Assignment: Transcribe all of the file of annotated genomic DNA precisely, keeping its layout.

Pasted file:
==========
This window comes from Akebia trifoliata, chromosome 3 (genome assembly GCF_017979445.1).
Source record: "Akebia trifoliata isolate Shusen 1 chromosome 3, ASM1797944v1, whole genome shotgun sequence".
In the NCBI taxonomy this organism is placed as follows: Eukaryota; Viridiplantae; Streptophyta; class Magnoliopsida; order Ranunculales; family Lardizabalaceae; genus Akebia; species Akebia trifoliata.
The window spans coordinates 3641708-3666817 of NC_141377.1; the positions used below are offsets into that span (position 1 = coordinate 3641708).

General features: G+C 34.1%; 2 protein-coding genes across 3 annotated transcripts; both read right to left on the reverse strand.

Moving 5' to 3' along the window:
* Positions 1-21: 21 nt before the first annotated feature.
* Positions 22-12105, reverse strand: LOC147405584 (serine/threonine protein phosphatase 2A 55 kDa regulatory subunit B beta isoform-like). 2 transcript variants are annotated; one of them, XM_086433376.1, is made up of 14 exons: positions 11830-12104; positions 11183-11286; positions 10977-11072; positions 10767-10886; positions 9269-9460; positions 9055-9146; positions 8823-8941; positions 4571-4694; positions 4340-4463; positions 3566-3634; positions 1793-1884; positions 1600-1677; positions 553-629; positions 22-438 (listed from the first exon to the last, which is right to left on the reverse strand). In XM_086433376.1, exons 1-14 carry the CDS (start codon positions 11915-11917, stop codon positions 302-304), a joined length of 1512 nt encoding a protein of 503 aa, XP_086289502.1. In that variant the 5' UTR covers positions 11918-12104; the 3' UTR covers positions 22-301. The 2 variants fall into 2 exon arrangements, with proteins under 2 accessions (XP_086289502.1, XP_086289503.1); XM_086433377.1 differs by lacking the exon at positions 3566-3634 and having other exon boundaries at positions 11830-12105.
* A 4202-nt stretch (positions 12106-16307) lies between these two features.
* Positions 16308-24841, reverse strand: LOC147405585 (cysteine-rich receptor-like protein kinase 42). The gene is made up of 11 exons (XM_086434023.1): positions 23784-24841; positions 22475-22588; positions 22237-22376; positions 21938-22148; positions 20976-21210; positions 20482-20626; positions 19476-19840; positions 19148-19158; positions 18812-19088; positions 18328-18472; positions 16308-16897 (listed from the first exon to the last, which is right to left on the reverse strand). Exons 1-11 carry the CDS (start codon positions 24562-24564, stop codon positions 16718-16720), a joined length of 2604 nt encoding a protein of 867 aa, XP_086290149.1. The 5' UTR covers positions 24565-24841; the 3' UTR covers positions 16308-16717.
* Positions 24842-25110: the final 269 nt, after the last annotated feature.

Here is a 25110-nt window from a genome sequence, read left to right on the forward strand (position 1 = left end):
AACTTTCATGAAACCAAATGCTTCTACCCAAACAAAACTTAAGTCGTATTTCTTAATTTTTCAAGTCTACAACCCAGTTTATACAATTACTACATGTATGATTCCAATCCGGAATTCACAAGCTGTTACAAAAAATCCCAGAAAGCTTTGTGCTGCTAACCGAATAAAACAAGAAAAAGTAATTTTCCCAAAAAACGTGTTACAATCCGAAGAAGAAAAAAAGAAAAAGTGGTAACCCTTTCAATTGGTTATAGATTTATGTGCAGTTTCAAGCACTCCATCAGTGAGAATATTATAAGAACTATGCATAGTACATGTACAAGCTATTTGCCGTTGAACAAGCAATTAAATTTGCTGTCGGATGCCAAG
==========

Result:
This window comes from Akebia trifoliata, chromosome 3 (genome assembly GCF_017979445.1).
Source record: "Akebia trifoliata isolate Shusen 1 chromosome 3, ASM1797944v1, whole genome shotgun sequence".
In the NCBI taxonomy this organism is placed as follows: Eukaryota; Viridiplantae; Streptophyta; class Magnoliopsida; order Ranunculales; family Lardizabalaceae; genus Akebia; species Akebia trifoliata.
The window spans coordinates 3641708-3666817 of NC_141377.1; the positions used below are offsets into that span (position 1 = coordinate 3641708).

General features: G+C 34.1%; 2 protein-coding genes across 3 annotated transcripts; both read right to left on the reverse strand.

Moving 5' to 3' along the window:
* Positions 1-21: 21 nt before the first annotated feature.
* Positions 22-12105, reverse strand: LOC147405584 (serine/threonine protein phosphatase 2A 55 kDa regulatory subunit B beta isoform-like). 2 transcript variants are annotated; one of them, XM_086433376.1, is made up of 14 exons: positions 11830-12104; positions 11183-11286; positions 10977-11072; positions 10767-10886; positions 9269-9460; positions 9055-9146; positions 8823-8941; positions 4571-4694; positions 4340-4463; positions 3566-3634; positions 1793-1884; positions 1600-1677; positions 553-629; positions 22-438 (listed from the first exon to the last, which is right to left on the reverse strand). In XM_086433376.1, exons 1-14 carry the CDS (start codon positions 11915-11917, stop codon positions 302-304), a joined length of 1512 nt encoding a protein of 503 aa, XP_086289502.1. In that variant the 5' UTR covers positions 11918-12104; the 3' UTR covers positions 22-301. The 2 variants fall into 2 exon arrangements, with proteins under 2 accessions (XP_086289502.1, XP_086289503.1); XM_086433377.1 differs by lacking the exon at positions 3566-3634 and having other exon boundaries at positions 11830-12105.
* A 4202-nt stretch (positions 12106-16307) lies between these two features.
* Positions 16308-24841, reverse strand: LOC147405585 (cysteine-rich receptor-like protein kinase 42). The gene is made up of 11 exons (XM_086434023.1): positions 23784-24841; positions 22475-22588; positions 22237-22376; positions 21938-22148; positions 20976-21210; positions 20482-20626; positions 19476-19840; positions 19148-19158; positions 18812-19088; positions 18328-18472; positions 16308-16897 (listed from the first exon to the last, which is right to left on the reverse strand). Exons 1-11 carry the CDS (start codon positions 24562-24564, stop codon positions 16718-16720), a joined length of 2604 nt encoding a protein of 867 aa, XP_086290149.1. The 5' UTR covers positions 24565-24841; the 3' UTR covers positions 16308-16717.
* Positions 24842-25110: the final 269 nt, after the last annotated feature.

Here is a 25110-nt window from a genome sequence, read left to right on the forward strand (position 1 = left end):
AACTTTCATGAAACCAAATGCTTCTACCCAAACAAAACTTAAGTCGTATTTCTTAATTTTTCAAGTCTACAACCCAGTTTATACAATTACTACATGTATGATTCCAATCCGGAATTCACAAGCTGTTACAAAAAATCCCAGAAAGCTTTGTGCTGCTAACCGAATAAAACAAGAAAAAGTAATTTTCCCAAAAAACGTGTTACAATCCGAAGAAGAAAAAAAGAAAAAGTGGTAACCCTTTCAATTGGTTATAGATTTATGTGCAGTTTCAAGCACTCCATCAGTGAGAATATTATAAGAACTATGCATAGTACATGTACAAGCTATTTGCCGTTGAACAAGCAATTAAATTTGCTGTCGGATGCCAAG